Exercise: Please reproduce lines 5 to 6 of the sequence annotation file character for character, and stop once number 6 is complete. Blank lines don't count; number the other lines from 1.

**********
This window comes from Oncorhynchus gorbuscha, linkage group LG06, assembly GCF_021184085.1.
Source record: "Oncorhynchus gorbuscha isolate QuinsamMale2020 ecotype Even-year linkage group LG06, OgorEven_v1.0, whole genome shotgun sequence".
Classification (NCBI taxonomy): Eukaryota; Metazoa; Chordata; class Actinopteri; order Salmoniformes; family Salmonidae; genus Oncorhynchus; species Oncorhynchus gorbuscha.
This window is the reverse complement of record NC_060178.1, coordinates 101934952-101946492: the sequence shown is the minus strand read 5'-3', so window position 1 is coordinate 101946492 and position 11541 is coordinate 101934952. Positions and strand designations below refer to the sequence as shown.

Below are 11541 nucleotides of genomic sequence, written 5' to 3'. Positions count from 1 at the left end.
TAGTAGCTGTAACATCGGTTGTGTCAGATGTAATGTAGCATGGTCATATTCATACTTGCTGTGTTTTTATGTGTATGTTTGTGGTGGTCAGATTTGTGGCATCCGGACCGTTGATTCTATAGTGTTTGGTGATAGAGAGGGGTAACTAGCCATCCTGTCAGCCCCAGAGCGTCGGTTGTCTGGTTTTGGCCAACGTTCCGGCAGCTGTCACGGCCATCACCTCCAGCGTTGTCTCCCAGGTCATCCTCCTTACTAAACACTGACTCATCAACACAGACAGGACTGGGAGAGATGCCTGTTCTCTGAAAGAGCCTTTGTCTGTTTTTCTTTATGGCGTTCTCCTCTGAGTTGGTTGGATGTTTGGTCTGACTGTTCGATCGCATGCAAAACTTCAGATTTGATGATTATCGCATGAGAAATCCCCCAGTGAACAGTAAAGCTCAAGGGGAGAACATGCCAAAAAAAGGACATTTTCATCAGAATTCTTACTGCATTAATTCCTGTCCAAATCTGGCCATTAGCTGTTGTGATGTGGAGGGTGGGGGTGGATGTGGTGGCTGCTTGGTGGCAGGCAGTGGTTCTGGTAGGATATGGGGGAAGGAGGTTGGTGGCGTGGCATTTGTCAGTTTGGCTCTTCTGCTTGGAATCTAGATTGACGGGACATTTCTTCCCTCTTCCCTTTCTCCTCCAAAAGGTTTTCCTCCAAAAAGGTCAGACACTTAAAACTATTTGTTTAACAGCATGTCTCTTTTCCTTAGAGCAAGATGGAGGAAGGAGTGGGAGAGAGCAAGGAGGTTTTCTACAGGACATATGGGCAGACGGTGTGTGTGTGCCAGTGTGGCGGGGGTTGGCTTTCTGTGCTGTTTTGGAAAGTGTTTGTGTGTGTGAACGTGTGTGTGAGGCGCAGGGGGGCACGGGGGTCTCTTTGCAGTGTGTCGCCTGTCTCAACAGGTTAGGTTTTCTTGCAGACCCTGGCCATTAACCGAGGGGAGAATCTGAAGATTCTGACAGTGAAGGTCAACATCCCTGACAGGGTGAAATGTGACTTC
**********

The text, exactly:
Below are 11541 nucleotides of genomic sequence, written 5' to 3'. Positions count from 1 at the left end.
TAGTAGCTGTAACATCGGTTGTGTCAGATGTAATGTAGCATGGTCATATTCATACTTGCTGTGTTTTTATGTGTATGTTTGTGGTGGTCAGATTTGTGGCATCCGGACCGTTGATTCTATAGTGTTTGGTGATAGAGAGGGGTAACTAGCCATCCTGTCAGCCCCAGAGCGTCGGTTGTCTGGTTTTGGCCAACGTTCCGGCAGCTGTCACGGCCATCACCTCCAGCGTTGTCTCCCAGGTCATCCTCCTTACTAAACACTGACTCATCAACACAGACAGGACTGGGAGAGATGCCTGTTCTCTGAAAGAGCCTTTGTCTGTTTTTCTTTATGGCGTTCTCCTCTGAGTTGGTTGGATGTTTGGTCTGACTGTTCGATCGCATGCAAAACTTCAGATTTGATGATTATCGCATGAGAAATCCCCCAGTGAACAGTAAAGCTCAAGGGGAGAACATGCCAAAAAAAGGACATTTTCATCAGAATTCTTACTGCATTAATTCCTGTCCAAATCTGGCCATTAGCTGTTGTGATGTGGAGGGTGGGGGTGGATGTGGTGGCTGCTTGGTGGCAGGCAGTGGTTCTGGTAGGATATGGGGGAAGGAGGTTGGTGGCGTGGCATTTGTCAGTTTGGCTCTTCTGCTTGGAATCTAGATTGACGGGACATTTCTTCCCTCTTCCCTTTCTCCTCCAAAAGGTTTTCCTCCAAAAAGGTCAGACACTTAAAACTATTTGTTTAACAGCATGTCTCTTTTCCTTAGAGCAAGATGGAGGAAGGAGTGGGAGAGAGCAAGGAGGTTTTCTACAGGACATATGGGCAGACGGTGTGTGTGTGCCAGTGTGGCGGGGGTTGGCTTTCTGTGCTGTTTTGGAAAGTGTTTGTGTGTGTGAACGTGTGTGTGAGGCGCAGGGGGGCACGGGGGTCTCTTTGCAGTGTGTCGCCTGTCTCAACAGGTTAGGTTTTCTTGCAGACCCTGGCCATTAACCGAGGGGAGAATCTGAAGATTCTGACAGTGAAGGTCAACATCCCTGACAGGGTGAAATGTGACTTC